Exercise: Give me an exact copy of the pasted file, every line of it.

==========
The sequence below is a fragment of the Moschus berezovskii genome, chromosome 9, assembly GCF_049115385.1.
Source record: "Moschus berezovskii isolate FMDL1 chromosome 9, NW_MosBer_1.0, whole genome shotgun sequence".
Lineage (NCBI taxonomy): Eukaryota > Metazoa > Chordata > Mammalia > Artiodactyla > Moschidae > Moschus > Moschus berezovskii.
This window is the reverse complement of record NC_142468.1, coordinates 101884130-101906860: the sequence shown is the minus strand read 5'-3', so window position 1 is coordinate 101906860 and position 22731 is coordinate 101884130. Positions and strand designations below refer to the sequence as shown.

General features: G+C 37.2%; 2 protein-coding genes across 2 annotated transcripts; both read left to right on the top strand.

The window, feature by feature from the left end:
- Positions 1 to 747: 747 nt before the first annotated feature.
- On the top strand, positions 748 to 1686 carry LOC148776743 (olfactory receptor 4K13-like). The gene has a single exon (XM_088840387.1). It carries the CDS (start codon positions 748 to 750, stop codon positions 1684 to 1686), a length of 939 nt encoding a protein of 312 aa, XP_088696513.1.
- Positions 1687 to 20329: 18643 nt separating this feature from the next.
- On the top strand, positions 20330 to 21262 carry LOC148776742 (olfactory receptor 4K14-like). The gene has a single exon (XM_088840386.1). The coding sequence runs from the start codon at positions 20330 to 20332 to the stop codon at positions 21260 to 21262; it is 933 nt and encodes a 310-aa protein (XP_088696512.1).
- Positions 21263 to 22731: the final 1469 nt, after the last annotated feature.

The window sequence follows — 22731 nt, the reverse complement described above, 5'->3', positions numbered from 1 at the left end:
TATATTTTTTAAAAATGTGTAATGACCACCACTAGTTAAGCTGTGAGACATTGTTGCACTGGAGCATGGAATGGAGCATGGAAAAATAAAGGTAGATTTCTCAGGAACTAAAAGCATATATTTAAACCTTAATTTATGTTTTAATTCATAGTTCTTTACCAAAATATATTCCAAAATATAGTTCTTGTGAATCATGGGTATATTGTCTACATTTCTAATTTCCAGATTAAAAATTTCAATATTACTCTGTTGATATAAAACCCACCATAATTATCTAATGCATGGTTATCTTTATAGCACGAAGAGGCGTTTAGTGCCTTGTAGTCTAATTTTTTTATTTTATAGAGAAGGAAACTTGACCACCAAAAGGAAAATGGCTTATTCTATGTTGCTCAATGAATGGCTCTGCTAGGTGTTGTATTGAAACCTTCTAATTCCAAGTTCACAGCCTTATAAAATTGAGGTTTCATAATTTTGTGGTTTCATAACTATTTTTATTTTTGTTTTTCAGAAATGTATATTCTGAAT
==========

The sequence below is a fragment of the Moschus berezovskii genome, chromosome 9, assembly GCF_049115385.1.
Source record: "Moschus berezovskii isolate FMDL1 chromosome 9, NW_MosBer_1.0, whole genome shotgun sequence".
Lineage (NCBI taxonomy): Eukaryota > Metazoa > Chordata > Mammalia > Artiodactyla > Moschidae > Moschus > Moschus berezovskii.
This window is the reverse complement of record NC_142468.1, coordinates 101884130-101906860: the sequence shown is the minus strand read 5'-3', so window position 1 is coordinate 101906860 and position 22731 is coordinate 101884130. Positions and strand designations below refer to the sequence as shown.

General features: G+C 37.2%; 2 protein-coding genes across 2 annotated transcripts; both read left to right on the top strand.

The window, feature by feature from the left end:
- Positions 1 to 747: 747 nt before the first annotated feature.
- On the top strand, positions 748 to 1686 carry LOC148776743 (olfactory receptor 4K13-like). The gene has a single exon (XM_088840387.1). It carries the CDS (start codon positions 748 to 750, stop codon positions 1684 to 1686), a length of 939 nt encoding a protein of 312 aa, XP_088696513.1.
- Positions 1687 to 20329: 18643 nt separating this feature from the next.
- On the top strand, positions 20330 to 21262 carry LOC148776742 (olfactory receptor 4K14-like). The gene has a single exon (XM_088840386.1). The coding sequence runs from the start codon at positions 20330 to 20332 to the stop codon at positions 21260 to 21262; it is 933 nt and encodes a 310-aa protein (XP_088696512.1).
- Positions 21263 to 22731: the final 1469 nt, after the last annotated feature.

The window sequence follows — 22731 nt, the reverse complement described above, 5'->3', positions numbered from 1 at the left end:
TATATTTTTTAAAAATGTGTAATGACCACCACTAGTTAAGCTGTGAGACATTGTTGCACTGGAGCATGGAATGGAGCATGGAAAAATAAAGGTAGATTTCTCAGGAACTAAAAGCATATATTTAAACCTTAATTTATGTTTTAATTCATAGTTCTTTACCAAAATATATTCCAAAATATAGTTCTTGTGAATCATGGGTATATTGTCTACATTTCTAATTTCCAGATTAAAAATTTCAATATTACTCTGTTGATATAAAACCCACCATAATTATCTAATGCATGGTTATCTTTATAGCACGAAGAGGCGTTTAGTGCCTTGTAGTCTAATTTTTTTATTTTATAGAGAAGGAAACTTGACCACCAAAAGGAAAATGGCTTATTCTATGTTGCTCAATGAATGGCTCTGCTAGGTGTTGTATTGAAACCTTCTAATTCCAAGTTCACAGCCTTATAAAATTGAGGTTTCATAATTTTGTGGTTTCATAACTATTTTTATTTTTGTTTTTCAGAAATGTATATTCTGAAT